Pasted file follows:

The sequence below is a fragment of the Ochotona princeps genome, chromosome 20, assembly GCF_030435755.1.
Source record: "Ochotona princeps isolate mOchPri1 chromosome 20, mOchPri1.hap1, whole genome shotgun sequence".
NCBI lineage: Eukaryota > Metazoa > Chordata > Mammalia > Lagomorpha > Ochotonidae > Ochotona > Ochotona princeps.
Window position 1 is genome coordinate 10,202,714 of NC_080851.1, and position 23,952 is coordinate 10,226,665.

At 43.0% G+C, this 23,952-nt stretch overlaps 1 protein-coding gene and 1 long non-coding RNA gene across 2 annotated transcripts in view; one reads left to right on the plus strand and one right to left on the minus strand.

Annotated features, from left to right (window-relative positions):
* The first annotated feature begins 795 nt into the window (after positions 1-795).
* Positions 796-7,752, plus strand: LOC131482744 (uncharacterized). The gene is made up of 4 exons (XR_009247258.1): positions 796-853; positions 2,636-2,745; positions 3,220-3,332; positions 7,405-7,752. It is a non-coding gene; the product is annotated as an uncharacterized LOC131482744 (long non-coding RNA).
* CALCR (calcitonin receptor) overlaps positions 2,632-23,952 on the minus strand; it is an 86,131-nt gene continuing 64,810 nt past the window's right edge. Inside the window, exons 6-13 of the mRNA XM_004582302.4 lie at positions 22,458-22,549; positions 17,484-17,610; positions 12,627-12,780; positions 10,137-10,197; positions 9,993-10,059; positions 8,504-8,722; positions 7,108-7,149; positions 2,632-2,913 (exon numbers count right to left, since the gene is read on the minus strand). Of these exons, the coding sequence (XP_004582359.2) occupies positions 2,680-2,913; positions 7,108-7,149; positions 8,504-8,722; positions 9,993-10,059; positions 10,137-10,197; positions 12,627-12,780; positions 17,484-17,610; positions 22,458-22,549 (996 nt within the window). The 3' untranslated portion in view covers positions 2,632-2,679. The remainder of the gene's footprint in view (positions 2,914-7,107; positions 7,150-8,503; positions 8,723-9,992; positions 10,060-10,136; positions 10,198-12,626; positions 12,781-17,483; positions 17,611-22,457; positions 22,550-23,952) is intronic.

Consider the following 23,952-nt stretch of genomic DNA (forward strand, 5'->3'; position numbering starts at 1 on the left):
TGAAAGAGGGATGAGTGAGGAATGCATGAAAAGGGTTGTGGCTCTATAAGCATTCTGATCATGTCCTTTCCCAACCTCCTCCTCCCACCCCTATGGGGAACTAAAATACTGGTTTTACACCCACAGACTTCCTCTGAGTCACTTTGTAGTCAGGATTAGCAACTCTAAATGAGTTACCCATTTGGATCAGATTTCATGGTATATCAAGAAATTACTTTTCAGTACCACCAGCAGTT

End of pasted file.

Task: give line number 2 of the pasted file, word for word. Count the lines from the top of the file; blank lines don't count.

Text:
Source record: "Ochotona princeps isolate mOchPri1 chromosome 20, mOchPri1.hap1, whole genome shotgun sequence".